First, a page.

There has recently been a lot of fuss about a 4-day working week. Several European countries are preparing the plan for a 4-day working week. The Gambia is one such country that has imposed a 4-day work week for civil services. Sweden is another such country that has imposed the plan to some extent. The calls for a better work-life experience have led to changes in the labor industry and work culture, like a 4-day work week. A lot of news related to a 4 day work week was created in India, and it is one of the signals to believe that a 4-day work week will soon be a reality. Labour ministries across the world are considering plans that are on their desks over the implementation of a 4-day work week.
The real question is, Is a 4-day work week even feasible? Well, the answer to this is yes. Countries or departments implementing 4-day work weeks have recorded higher productivity due to better mental peace and energy among the employees. Also, a 4-day work week could be an opportunity for employers to employ more and more talent leading to a reduction in the count of jobless people.
Talking in the Indian context, let’s understand India’s labor ministry’s proposal since it is one of the world’s largest markets. The labor ministry has prescribed 48 working hours in a week under the new regime. However, a 4-day work week won’t mean any cut in regular holidays. This means better flexibility and work culture. Mathematically, an employee will have to dedicate 12 hours to the job to meet the target of 48 hours in a week. The employers will have to provide three paid holidays to the employees mandatorily.
The real problem that arises with the existing proposal is the daily working hours in case of a 4-day work week. Currently, employees work for 8-9 hours in case of a 5-day work week or a 6-day work week. That roughly translates into 45 hours of work in a week at max. Increasing it by 3 to 8 hours could be something that may add to the headache or stress of the employees. In such a case, the sole aim of proposing a 4-day workweek could be hampered as employees would be left drained after working for 12 long hours. A healthy individual needs 7 to 8 hours of sleep on average. Adding 12 working hours to it leaves just 3 to 4 hours in a day. 4 hours are too less to do the rest of the household work.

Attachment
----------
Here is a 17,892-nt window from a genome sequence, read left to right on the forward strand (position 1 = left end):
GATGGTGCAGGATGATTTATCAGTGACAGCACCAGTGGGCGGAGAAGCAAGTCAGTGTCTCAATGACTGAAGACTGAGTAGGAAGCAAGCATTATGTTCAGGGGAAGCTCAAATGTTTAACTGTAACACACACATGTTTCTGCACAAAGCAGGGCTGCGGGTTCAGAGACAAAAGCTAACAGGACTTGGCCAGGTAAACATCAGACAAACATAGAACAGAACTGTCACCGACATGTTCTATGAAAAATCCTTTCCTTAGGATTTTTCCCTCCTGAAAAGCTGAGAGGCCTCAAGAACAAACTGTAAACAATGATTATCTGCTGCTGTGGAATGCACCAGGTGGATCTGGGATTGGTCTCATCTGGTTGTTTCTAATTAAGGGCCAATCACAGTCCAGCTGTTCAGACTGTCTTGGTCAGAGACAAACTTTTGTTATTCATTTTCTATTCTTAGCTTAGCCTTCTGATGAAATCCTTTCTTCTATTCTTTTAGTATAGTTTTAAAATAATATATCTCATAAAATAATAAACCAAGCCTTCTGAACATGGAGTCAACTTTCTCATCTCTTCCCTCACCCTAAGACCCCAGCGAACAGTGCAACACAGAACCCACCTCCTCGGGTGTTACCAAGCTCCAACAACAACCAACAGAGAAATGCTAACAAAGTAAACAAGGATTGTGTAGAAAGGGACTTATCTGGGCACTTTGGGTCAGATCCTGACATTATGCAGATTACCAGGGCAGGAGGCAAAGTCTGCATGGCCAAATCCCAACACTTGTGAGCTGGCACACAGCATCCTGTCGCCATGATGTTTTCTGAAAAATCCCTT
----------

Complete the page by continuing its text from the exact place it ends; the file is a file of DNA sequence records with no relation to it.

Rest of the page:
If we compare this to the plan put forward by the countries in the West, the demanded work hours under a 4-day work week plan are just 28 to 30. That translates into just 7 to 8 working hours daily. If we talk about the plan by the US labour ministry, an employee would have to dedicate 28 hours to their work over four days. Plus a three-day weekend. This is on top of paid leaves every month. Currently, employees in the US work for 35 to 40 hours in a week under a 5-day work week regime. Studies have shown that the reduction in work hours won’t lead to a radical change in productivity as the productivity declines as the weekend approaches.
The introduction of a 4-day work week might lead in creating a threshold between working days and non-working days. This might lead to better enthusiasm and energy from employees and productivity may skyrocket.
Some factors that stand in the favour of a 4-day work week include:
- Increased Productivity
- Reduced Work Stress
- Better Work-Life Balance
- A decrease in Gender Pay Gap
- Happier Work Environment
Talking specifically about the pay gap due to gender, it has been a big problem in countries across the world. Women struggle to get due credit and the remuneration they deserve for their work. A 4-day work week promises to promote equality in work space and gender pay neutrality.
It might sound like a third world problem but women struggle to find the job they deserve or often miss on opportunities due to added responsibilities of family and children. A 4-day work week would mean enough time for women to take care of families without compromising with their ambitions and eventually it would lead to a society comprising independent and self-dependent women.
Customer Satisfaction: This is one problem that could be faced on a large scale if a 4-day workweek is implemented. Specially for service based businesses, a 3-day weekend would mean no or less availability of support of service from the employer or the employees on the last 3 days of the week. This may lead to huge dissatisfaction in essential services. However, this problem can be easily addressed if rotation policy is implemented where some employees can work Monday to Friday and some of them on Thursday to Sunday.
Increased Working Hours: This problem has already been discussed briefly. While the US proposes a 28 to 32 hours work week, there are some countries where the proposal of reduced working days doesn’t mean reduced working hours. In such a case, the productivity might actually fall and the move to reduce work pressure might actually backfire and lead to added stress and fatigue.
What are your thoughts or suggestions for a 4-day work week?